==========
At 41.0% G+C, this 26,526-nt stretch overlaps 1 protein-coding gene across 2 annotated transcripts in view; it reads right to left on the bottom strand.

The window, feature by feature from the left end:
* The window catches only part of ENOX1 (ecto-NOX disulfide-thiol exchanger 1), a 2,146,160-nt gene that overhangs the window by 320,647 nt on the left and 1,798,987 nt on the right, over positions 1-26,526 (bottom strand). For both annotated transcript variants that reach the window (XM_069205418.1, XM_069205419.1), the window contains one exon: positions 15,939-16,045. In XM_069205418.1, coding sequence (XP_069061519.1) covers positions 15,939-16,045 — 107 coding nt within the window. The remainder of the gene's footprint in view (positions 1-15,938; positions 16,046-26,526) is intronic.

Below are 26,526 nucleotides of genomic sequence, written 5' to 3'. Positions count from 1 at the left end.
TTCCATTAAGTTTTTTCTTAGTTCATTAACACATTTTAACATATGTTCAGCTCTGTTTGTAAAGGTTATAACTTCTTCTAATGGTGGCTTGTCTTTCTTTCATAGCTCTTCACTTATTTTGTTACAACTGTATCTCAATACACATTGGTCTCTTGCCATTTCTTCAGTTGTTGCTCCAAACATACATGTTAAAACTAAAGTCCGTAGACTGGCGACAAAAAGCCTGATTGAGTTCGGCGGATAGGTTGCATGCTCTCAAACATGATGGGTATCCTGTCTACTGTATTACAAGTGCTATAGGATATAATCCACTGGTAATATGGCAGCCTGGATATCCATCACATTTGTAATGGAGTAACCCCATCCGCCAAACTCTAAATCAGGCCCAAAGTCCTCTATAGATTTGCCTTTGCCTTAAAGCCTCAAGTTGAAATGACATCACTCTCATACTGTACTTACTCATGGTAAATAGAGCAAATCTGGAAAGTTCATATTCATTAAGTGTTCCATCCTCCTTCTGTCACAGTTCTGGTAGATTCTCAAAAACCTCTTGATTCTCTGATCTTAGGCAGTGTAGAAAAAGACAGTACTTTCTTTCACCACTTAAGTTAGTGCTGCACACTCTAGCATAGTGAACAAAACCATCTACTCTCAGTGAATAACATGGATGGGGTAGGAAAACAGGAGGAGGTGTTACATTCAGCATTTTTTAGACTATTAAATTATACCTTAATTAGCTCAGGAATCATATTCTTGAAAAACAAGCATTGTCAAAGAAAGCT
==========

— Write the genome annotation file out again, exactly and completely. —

At 41.0% G+C, this 26,526-nt stretch overlaps 1 protein-coding gene across 2 annotated transcripts in view; it reads right to left on the bottom strand.

The window, feature by feature from the left end:
* The window catches only part of ENOX1 (ecto-NOX disulfide-thiol exchanger 1), a 2,146,160-nt gene that overhangs the window by 320,647 nt on the left and 1,798,987 nt on the right, over positions 1-26,526 (bottom strand). For both annotated transcript variants that reach the window (XM_069205418.1, XM_069205419.1), the window contains one exon: positions 15,939-16,045. In XM_069205418.1, coding sequence (XP_069061519.1) covers positions 15,939-16,045 — 107 coding nt within the window. The remainder of the gene's footprint in view (positions 1-15,938; positions 16,046-26,526) is intronic.

Below are 26,526 nucleotides of genomic sequence, written 5' to 3'. Positions count from 1 at the left end.
TTCCATTAAGTTTTTTCTTAGTTCATTAACACATTTTAACATATGTTCAGCTCTGTTTGTAAAGGTTATAACTTCTTCTAATGGTGGCTTGTCTTTCTTTCATAGCTCTTCACTTATTTTGTTACAACTGTATCTCAATACACATTGGTCTCTTGCCATTTCTTCAGTTGTTGCTCCAAACATACATGTTAAAACTAAAGTCCGTAGACTGGCGACAAAAAGCCTGATTGAGTTCGGCGGATAGGTTGCATGCTCTCAAACATGATGGGTATCCTGTCTACTGTATTACAAGTGCTATAGGATATAATCCACTGGTAATATGGCAGCCTGGATATCCATCACATTTGTAATGGAGTAACCCCATCCGCCAAACTCTAAATCAGGCCCAAAGTCCTCTATAGATTTGCCTTTGCCTTAAAGCCTCAAGTTGAAATGACATCACTCTCATACTGTACTTACTCATGGTAAATAGAGCAAATCTGGAAAGTTCATATTCATTAAGTGTTCCATCCTCCTTCTGTCACAGTTCTGGTAGATTCTCAAAAACCTCTTGATTCTCTGATCTTAGGCAGTGTAGAAAAAGACAGTACTTTCTTTCACCACTTAAGTTAGTGCTGCACACTCTAGCATAGTGAACAAAACCATCTACTCTCAGTGAATAACATGGATGGGGTAGGAAAACAGGAGGAGGTGTTACATTCAGCATTTTTTAGACTATTAAATTATACCTTAATTAGCTCAGGAATCATATTCTTGAAAAACAAGCATTGTCAAAGAAAGCT